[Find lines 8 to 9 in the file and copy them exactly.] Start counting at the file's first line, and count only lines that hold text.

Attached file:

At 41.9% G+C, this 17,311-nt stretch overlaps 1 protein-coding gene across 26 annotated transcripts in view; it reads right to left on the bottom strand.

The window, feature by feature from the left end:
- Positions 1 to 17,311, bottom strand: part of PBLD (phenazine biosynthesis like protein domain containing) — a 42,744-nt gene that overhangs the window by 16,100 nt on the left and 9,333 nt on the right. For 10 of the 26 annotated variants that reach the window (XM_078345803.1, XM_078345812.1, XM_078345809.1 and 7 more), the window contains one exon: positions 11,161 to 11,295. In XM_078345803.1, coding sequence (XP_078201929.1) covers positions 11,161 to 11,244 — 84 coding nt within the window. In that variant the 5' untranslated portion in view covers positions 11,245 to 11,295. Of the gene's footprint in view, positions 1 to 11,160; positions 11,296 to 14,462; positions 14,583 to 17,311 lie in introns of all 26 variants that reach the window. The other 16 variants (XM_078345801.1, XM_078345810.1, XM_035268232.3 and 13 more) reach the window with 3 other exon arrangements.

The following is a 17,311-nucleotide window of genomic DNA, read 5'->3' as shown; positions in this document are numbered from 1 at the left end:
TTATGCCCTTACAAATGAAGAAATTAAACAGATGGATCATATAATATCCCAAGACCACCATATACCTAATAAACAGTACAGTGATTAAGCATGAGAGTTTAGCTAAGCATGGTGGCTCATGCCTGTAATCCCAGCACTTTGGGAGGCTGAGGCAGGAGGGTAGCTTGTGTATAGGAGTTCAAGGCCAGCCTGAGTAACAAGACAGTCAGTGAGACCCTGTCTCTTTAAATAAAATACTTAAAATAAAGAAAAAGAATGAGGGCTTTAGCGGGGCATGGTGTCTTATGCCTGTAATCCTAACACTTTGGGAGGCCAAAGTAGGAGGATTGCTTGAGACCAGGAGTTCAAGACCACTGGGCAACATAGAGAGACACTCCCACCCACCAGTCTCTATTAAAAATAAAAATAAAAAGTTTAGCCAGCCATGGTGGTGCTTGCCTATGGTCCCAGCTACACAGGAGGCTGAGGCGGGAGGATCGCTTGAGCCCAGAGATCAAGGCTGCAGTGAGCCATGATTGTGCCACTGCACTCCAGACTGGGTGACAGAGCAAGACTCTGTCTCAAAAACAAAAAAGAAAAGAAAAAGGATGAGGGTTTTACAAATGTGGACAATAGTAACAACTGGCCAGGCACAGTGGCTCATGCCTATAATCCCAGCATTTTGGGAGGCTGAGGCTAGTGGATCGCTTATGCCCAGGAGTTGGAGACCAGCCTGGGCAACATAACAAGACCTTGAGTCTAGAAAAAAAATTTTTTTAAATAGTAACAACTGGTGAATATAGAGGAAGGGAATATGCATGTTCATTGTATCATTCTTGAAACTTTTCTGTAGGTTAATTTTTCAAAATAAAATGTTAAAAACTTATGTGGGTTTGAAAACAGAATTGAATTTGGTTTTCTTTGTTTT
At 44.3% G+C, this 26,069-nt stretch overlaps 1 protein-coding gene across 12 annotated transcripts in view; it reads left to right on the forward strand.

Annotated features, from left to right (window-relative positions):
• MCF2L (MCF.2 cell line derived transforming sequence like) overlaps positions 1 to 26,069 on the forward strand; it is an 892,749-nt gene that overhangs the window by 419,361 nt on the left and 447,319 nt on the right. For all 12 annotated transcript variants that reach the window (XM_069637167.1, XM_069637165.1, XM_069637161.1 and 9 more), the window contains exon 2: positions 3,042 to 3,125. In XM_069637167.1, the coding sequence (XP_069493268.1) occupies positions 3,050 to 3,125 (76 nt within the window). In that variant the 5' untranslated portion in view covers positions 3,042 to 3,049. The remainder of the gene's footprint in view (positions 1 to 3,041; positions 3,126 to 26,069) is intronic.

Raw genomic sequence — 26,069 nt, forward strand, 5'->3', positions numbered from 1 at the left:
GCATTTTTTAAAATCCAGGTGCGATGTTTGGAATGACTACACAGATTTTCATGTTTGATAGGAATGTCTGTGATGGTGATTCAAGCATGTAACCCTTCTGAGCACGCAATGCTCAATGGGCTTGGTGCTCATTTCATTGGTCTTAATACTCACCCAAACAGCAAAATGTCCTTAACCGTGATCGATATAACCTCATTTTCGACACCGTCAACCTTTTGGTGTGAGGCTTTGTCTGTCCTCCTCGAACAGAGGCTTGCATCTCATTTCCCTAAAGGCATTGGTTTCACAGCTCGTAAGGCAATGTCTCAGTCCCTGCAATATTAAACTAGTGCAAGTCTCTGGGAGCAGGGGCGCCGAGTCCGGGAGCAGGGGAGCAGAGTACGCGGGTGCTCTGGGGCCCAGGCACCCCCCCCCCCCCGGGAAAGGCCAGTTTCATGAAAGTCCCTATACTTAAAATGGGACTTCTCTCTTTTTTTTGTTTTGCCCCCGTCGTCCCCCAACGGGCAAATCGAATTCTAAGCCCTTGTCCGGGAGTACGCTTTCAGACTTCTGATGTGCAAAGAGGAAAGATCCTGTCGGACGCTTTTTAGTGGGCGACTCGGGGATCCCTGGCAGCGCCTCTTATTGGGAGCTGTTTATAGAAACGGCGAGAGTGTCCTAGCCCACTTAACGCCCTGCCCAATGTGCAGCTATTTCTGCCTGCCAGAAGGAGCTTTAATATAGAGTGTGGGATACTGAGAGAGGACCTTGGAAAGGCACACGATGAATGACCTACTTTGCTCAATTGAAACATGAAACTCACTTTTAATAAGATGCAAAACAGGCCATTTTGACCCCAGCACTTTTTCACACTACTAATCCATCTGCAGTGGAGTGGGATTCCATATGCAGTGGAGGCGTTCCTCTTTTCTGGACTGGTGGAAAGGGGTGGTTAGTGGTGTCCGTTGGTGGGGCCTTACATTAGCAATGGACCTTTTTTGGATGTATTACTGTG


• MCF2L (MCF.2 cell line derived transforming sequence like) overlaps positions 1 to 26,069 on the forward strand; it is an 892,749-nt gene that overhangs the window by 419,361 nt on the left and 447,319 nt on the right. For all 12 annotated transcript variants that reach the window (XM_069637167.1, XM_069637165.1, XM_069637161.1 and 9 more), the window contains exon 2: positions 3,042 to 3,125. In XM_069637167.1, the coding sequence (XP_069493268.1) occupies positions 3,050 to 3,125 (76 nt within the window). In that variant the 5' untranslated portion in view covers positions 3,042 to 3,049. The remainder of the gene's footprint in view (positions 1 to 3,041; positions 3,126 to 26,069) is intronic.

Raw genomic sequence — 26,069 nt, forward strand, 5'->3', positions numbered from 1 at the left: